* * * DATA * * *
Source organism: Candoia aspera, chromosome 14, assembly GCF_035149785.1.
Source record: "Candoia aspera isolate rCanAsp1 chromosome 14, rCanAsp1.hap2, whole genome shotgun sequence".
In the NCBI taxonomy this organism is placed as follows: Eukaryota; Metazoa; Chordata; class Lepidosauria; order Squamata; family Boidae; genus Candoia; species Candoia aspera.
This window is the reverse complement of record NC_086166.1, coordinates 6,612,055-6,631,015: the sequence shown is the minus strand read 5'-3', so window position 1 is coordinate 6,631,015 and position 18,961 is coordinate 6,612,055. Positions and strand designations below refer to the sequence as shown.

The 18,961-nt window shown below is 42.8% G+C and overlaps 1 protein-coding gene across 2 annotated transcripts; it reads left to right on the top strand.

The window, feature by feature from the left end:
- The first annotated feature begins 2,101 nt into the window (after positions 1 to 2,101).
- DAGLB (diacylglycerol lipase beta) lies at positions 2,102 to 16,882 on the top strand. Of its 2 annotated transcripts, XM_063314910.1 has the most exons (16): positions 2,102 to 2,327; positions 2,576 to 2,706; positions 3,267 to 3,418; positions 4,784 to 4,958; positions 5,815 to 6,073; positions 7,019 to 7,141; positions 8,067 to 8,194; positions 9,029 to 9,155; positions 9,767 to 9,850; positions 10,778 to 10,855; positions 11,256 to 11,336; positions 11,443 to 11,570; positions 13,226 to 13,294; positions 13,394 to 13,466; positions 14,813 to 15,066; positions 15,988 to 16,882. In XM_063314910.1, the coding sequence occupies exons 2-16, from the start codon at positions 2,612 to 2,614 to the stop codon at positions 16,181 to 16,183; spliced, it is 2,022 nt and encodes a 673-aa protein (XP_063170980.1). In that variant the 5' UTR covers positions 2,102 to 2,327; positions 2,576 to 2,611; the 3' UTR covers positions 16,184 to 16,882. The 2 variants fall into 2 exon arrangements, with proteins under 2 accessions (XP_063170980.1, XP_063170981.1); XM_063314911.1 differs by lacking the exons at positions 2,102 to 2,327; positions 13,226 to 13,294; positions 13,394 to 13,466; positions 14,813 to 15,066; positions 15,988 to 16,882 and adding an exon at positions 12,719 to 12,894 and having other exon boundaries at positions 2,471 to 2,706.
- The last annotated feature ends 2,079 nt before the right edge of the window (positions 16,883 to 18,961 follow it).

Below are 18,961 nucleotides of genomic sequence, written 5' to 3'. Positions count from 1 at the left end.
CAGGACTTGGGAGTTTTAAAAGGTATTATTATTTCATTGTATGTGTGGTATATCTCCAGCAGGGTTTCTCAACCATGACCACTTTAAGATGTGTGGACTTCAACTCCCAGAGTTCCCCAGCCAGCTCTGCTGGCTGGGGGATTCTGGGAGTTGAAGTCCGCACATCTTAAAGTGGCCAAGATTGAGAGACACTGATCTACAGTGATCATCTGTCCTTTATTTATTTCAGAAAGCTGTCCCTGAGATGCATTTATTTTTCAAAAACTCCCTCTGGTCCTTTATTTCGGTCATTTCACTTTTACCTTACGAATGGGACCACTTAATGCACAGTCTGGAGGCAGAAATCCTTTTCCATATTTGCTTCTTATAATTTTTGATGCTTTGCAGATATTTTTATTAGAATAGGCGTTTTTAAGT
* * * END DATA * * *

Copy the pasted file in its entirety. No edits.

Source organism: Candoia aspera, chromosome 14, assembly GCF_035149785.1.
Source record: "Candoia aspera isolate rCanAsp1 chromosome 14, rCanAsp1.hap2, whole genome shotgun sequence".
In the NCBI taxonomy this organism is placed as follows: Eukaryota; Metazoa; Chordata; class Lepidosauria; order Squamata; family Boidae; genus Candoia; species Candoia aspera.
This window is the reverse complement of record NC_086166.1, coordinates 6,612,055-6,631,015: the sequence shown is the minus strand read 5'-3', so window position 1 is coordinate 6,631,015 and position 18,961 is coordinate 6,612,055. Positions and strand designations below refer to the sequence as shown.

The 18,961-nt window shown below is 42.8% G+C and overlaps 1 protein-coding gene across 2 annotated transcripts; it reads left to right on the top strand.

The window, feature by feature from the left end:
- The first annotated feature begins 2,101 nt into the window (after positions 1 to 2,101).
- DAGLB (diacylglycerol lipase beta) lies at positions 2,102 to 16,882 on the top strand. Of its 2 annotated transcripts, XM_063314910.1 has the most exons (16): positions 2,102 to 2,327; positions 2,576 to 2,706; positions 3,267 to 3,418; positions 4,784 to 4,958; positions 5,815 to 6,073; positions 7,019 to 7,141; positions 8,067 to 8,194; positions 9,029 to 9,155; positions 9,767 to 9,850; positions 10,778 to 10,855; positions 11,256 to 11,336; positions 11,443 to 11,570; positions 13,226 to 13,294; positions 13,394 to 13,466; positions 14,813 to 15,066; positions 15,988 to 16,882. In XM_063314910.1, the coding sequence occupies exons 2-16, from the start codon at positions 2,612 to 2,614 to the stop codon at positions 16,181 to 16,183; spliced, it is 2,022 nt and encodes a 673-aa protein (XP_063170980.1). In that variant the 5' UTR covers positions 2,102 to 2,327; positions 2,576 to 2,611; the 3' UTR covers positions 16,184 to 16,882. The 2 variants fall into 2 exon arrangements, with proteins under 2 accessions (XP_063170980.1, XP_063170981.1); XM_063314911.1 differs by lacking the exons at positions 2,102 to 2,327; positions 13,226 to 13,294; positions 13,394 to 13,466; positions 14,813 to 15,066; positions 15,988 to 16,882 and adding an exon at positions 12,719 to 12,894 and having other exon boundaries at positions 2,471 to 2,706.
- The last annotated feature ends 2,079 nt before the right edge of the window (positions 16,883 to 18,961 follow it).

Below are 18,961 nucleotides of genomic sequence, written 5' to 3'. Positions count from 1 at the left end.
CAGGACTTGGGAGTTTTAAAAGGTATTATTATTTCATTGTATGTGTGGTATATCTCCAGCAGGGTTTCTCAACCATGACCACTTTAAGATGTGTGGACTTCAACTCCCAGAGTTCCCCAGCCAGCTCTGCTGGCTGGGGGATTCTGGGAGTTGAAGTCCGCACATCTTAAAGTGGCCAAGATTGAGAGACACTGATCTACAGTGATCATCTGTCCTTTATTTATTTCAGAAAGCTGTCCCTGAGATGCATTTATTTTTCAAAAACTCCCTCTGGTCCTTTATTTCGGTCATTTCACTTTTACCTTACGAATGGGACCACTTAATGCACAGTCTGGAGGCAGAAATCCTTTTCCATATTTGCTTCTTATAATTTTTGATGCTTTGCAGATATTTTTATTAGAATAGGCGTTTTTAAGT